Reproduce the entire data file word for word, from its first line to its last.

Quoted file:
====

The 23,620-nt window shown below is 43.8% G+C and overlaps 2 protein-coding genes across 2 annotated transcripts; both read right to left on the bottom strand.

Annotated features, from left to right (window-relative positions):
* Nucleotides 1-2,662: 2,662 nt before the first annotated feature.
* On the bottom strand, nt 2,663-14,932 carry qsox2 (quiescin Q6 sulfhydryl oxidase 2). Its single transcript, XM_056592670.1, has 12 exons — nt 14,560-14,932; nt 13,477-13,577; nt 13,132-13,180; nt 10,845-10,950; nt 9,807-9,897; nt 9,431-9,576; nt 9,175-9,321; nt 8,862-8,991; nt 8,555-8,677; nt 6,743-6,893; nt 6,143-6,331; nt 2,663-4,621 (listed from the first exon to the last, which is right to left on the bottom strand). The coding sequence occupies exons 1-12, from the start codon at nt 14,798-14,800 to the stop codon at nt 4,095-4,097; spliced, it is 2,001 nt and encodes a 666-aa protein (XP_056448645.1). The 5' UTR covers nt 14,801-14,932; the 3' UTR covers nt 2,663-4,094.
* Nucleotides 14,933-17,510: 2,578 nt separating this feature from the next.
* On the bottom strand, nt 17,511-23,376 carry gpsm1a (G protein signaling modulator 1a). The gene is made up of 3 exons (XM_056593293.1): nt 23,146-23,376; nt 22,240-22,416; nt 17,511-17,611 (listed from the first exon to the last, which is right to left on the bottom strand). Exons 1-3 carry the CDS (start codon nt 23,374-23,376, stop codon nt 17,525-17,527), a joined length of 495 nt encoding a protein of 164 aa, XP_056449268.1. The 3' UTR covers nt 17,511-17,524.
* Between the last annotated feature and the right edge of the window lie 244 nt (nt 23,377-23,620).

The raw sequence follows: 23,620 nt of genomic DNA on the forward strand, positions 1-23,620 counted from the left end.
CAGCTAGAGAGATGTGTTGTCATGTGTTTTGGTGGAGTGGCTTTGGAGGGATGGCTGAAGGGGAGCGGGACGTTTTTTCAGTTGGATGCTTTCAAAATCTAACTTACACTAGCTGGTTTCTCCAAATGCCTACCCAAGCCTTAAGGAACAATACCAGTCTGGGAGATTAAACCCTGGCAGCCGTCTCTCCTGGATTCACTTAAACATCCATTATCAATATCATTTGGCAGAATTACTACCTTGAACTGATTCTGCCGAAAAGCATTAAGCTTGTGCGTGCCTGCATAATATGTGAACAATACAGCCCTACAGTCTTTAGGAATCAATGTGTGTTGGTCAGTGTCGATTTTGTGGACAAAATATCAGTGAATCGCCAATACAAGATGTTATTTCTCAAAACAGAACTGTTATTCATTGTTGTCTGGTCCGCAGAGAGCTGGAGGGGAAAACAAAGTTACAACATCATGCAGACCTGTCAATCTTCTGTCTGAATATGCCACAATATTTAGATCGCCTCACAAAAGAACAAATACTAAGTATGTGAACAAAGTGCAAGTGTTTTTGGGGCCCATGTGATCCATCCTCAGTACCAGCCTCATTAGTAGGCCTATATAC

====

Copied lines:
The 23,620-nt window shown below is 43.8% G+C and overlaps 2 protein-coding genes across 2 annotated transcripts; both read right to left on the bottom strand.

Annotated features, from left to right (window-relative positions):
* Nucleotides 1-2,662: 2,662 nt before the first annotated feature.
* On the bottom strand, nt 2,663-14,932 carry qsox2 (quiescin Q6 sulfhydryl oxidase 2). Its single transcript, XM_056592670.1, has 12 exons — nt 14,560-14,932; nt 13,477-13,577; nt 13,132-13,180; nt 10,845-10,950; nt 9,807-9,897; nt 9,431-9,576; nt 9,175-9,321; nt 8,862-8,991; nt 8,555-8,677; nt 6,743-6,893; nt 6,143-6,331; nt 2,663-4,621 (listed from the first exon to the last, which is right to left on the bottom strand). The coding sequence occupies exons 1-12, from the start codon at nt 14,798-14,800 to the stop codon at nt 4,095-4,097; spliced, it is 2,001 nt and encodes a 666-aa protein (XP_056448645.1). The 5' UTR covers nt 14,801-14,932; the 3' UTR covers nt 2,663-4,094.
* Nucleotides 14,933-17,510: 2,578 nt separating this feature from the next.
* On the bottom strand, nt 17,511-23,376 carry gpsm1a (G protein signaling modulator 1a). The gene is made up of 3 exons (XM_056593293.1): nt 23,146-23,376; nt 22,240-22,416; nt 17,511-17,611 (listed from the first exon to the last, which is right to left on the bottom strand). Exons 1-3 carry the CDS (start codon nt 23,374-23,376, stop codon nt 17,525-17,527), a joined length of 495 nt encoding a protein of 164 aa, XP_056449268.1. The 3' UTR covers nt 17,511-17,524.
* Between the last annotated feature and the right edge of the window lie 244 nt (nt 23,377-23,620).

The raw sequence follows: 23,620 nt of genomic DNA on the forward strand, positions 1-23,620 counted from the left end.
CAGCTAGAGAGATGTGTTGTCATGTGTTTTGGTGGAGTGGCTTTGGAGGGATGGCTGAAGGGGAGCGGGACGTTTTTTCAGTTGGATGCTTTCAAAATCTAACTTACACTAGCTGGTTTCTCCAAATGCCTACCCAAGCCTTAAGGAACAATACCAGTCTGGGAGATTAAACCCTGGCAGCCGTCTCTCCTGGATTCACTTAAACATCCATTATCAATATCATTTGGCAGAATTACTACCTTGAACTGATTCTGCCGAAAAGCATTAAGCTTGTGCGTGCCTGCATAATATGTGAACAATACAGCCCTACAGTCTTTAGGAATCAATGTGTGTTGGTCAGTGTCGATTTTGTGGACAAAATATCAGTGAATCGCCAATACAAGATGTTATTTCTCAAAACAGAACTGTTATTCATTGTTGTCTGGTCCGCAGAGAGCTGGAGGGGAAAACAAAGTTACAACATCATGCAGACCTGTCAATCTTCTGTCTGAATATGCCACAATATTTAGATCGCCTCACAAAAGAACAAATACTAAGTATGTGAACAAAGTGCAAGTGTTTTTGGGGCCCATGTGATCCATCCTCAGTACCAGCCTCATTAGTAGGCCTATATAC